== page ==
| That was fun. 2008 was a good year. I managed to get lots done, achieved a few goals and laid to rest a few skeletons. The 25th anniversary year of RoToR Racing saw the team construct a Pinto sports 2000, build a chassis for a future Rotor project and go motor racing on a wing and a prayer. Let me explain.|
At the end of 2007 things were looking bleak. The F3 project had gone and there was nothing on the horizon that appealed other than building another Rotor road car. Both road projects are ticking over and enthusiasm is still high, but outside forces were causing problems. For a long time it has been my dream to take part in the Tour Of Mull rally in a vehicle of my own design. The MSA do not like specials and to run in competition events we need their approval. I understand where they are coming from but sticking a space frame and motorbike engine in a rust eaten saloon car is not what we are about. We also do not fit in with their specialised manufacturer grouping either where a small company building 20 cars a year can become involved in motor sport. In fact the technical rules and regulations for the future of motor sport are still full of contradictions and I sometimes wonder whether they actually know what they want. The project is still on-going, and would be a great car for competition in the 1600cc class, but spending money on it is a low priority given that the vehicle might never be allowed to compete.
My other road project is coming along nicely and I have managed to get the chassis built. It is what I think fun cars will be like in the future. Designed to use the mechanicals from most front wheel drive hatch backs, the concept car has a central driving position with the passenger behind him. Few have seen the concept but those in the know have been enthusiastic with their praise. Still to be done are the chassis brackets and the minimalist bodywork. I am sure it would work and certainly intend pushing ahead when time is available.
Sports 2000.I had come across the championship in 2006 when involved in UKFF and thought it ideal for a Rotor project. At first glance it looks all very clubby but when you have a really close look there are some serious players spending quite a lot of cash on their hobby. There are three main groups, Duratec, Pinto and Historics. A new Duratec car is in the region of £40/45K with a good pinto £15/20K and a historic £20/25K. Not Rotor territory but worth a closer look. I looked, learned and decided that there was the possibility, that with a lot of effort, we could perhaps manage to do something. When the series announced that the were running separate races for all three classes, things became more interesting and I took the decision to go ahead and try and cobble something together to get on track and see what it was like.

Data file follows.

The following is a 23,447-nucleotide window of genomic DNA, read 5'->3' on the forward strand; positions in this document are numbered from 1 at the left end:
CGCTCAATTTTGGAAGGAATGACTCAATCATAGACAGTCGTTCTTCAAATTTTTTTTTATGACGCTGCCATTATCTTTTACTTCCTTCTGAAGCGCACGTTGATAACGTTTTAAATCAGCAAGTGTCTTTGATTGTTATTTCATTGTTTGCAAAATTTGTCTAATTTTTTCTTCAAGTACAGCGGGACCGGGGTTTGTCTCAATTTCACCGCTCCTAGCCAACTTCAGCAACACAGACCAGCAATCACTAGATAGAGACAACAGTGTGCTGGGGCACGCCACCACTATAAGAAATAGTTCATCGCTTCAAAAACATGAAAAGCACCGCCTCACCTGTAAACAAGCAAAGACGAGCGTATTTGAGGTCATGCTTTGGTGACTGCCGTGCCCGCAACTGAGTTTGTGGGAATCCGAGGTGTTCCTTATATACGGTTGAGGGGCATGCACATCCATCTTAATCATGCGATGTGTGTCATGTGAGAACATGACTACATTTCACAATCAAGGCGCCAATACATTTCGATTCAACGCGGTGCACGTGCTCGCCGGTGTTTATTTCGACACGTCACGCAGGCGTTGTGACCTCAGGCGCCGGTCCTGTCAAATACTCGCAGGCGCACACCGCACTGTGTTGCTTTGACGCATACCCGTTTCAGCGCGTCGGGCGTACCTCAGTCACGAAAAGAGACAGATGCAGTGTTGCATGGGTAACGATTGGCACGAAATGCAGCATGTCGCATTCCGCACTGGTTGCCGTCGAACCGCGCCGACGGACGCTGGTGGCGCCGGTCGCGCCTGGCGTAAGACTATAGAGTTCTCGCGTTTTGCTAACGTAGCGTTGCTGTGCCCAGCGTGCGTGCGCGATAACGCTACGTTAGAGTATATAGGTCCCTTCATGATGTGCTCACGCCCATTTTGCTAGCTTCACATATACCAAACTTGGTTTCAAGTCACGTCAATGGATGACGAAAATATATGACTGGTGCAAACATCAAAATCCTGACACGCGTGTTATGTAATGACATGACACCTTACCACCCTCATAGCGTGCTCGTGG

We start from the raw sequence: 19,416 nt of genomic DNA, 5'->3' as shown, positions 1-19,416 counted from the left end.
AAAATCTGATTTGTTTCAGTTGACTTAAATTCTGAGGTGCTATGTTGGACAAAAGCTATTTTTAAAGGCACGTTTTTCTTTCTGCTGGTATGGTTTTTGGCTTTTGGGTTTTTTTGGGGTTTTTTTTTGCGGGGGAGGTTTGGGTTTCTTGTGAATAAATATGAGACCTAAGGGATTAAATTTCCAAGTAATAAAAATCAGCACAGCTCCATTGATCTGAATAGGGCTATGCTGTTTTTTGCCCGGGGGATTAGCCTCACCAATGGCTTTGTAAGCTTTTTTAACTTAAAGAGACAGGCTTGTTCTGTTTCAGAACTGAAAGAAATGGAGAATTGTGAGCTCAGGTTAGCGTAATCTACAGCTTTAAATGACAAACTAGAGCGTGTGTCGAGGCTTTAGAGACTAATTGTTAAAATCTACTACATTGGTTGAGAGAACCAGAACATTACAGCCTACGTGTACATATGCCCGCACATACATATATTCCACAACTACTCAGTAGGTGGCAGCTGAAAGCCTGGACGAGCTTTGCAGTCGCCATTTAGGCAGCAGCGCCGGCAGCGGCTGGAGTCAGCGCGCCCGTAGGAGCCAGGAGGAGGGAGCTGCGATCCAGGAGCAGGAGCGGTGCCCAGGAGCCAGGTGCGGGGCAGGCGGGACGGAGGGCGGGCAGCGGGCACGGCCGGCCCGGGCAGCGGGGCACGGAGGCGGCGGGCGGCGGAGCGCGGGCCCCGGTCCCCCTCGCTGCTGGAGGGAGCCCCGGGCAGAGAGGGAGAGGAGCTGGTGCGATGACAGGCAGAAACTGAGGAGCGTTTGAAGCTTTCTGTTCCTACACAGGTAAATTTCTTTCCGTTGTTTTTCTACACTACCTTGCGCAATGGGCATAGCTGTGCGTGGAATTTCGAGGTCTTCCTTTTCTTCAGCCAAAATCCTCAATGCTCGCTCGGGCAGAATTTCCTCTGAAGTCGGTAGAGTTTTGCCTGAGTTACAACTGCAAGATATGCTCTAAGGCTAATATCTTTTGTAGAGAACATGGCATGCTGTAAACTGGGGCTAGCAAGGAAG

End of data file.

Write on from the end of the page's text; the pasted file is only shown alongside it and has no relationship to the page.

I started with the Rotor JT7 comp car that we had. The Chassis was fine if a little short in the wheelbase and a bit heavy. The bodywork that I had designed for the car back in 1995 as an option also looked suitable. Was there the basis of a sports 2000 lurking in the back of the workshop? We got everything laid out, including an old Pinto engine from E Bay, and quickly realised that things would fit with some modifications for the water pump. Our trusty MK8 Hewland transaxle from the seventies was also suitable and the only thing that looked a problem was converting all four uprights to take the smaller wheels and brakes required in sports 2000. It all seemed so easy but there was a major flaw in that lots of bits needed making and all of that would take time. Could we build a car to get out in 2008?
On a few occasions I thought we had no chance but thanks to John Kyle providing the funds and Simon Dunkley, Davie Black and Skinydug the labour, we made it. We also managed to get on track and raced at Silverstone and Brands Hatch.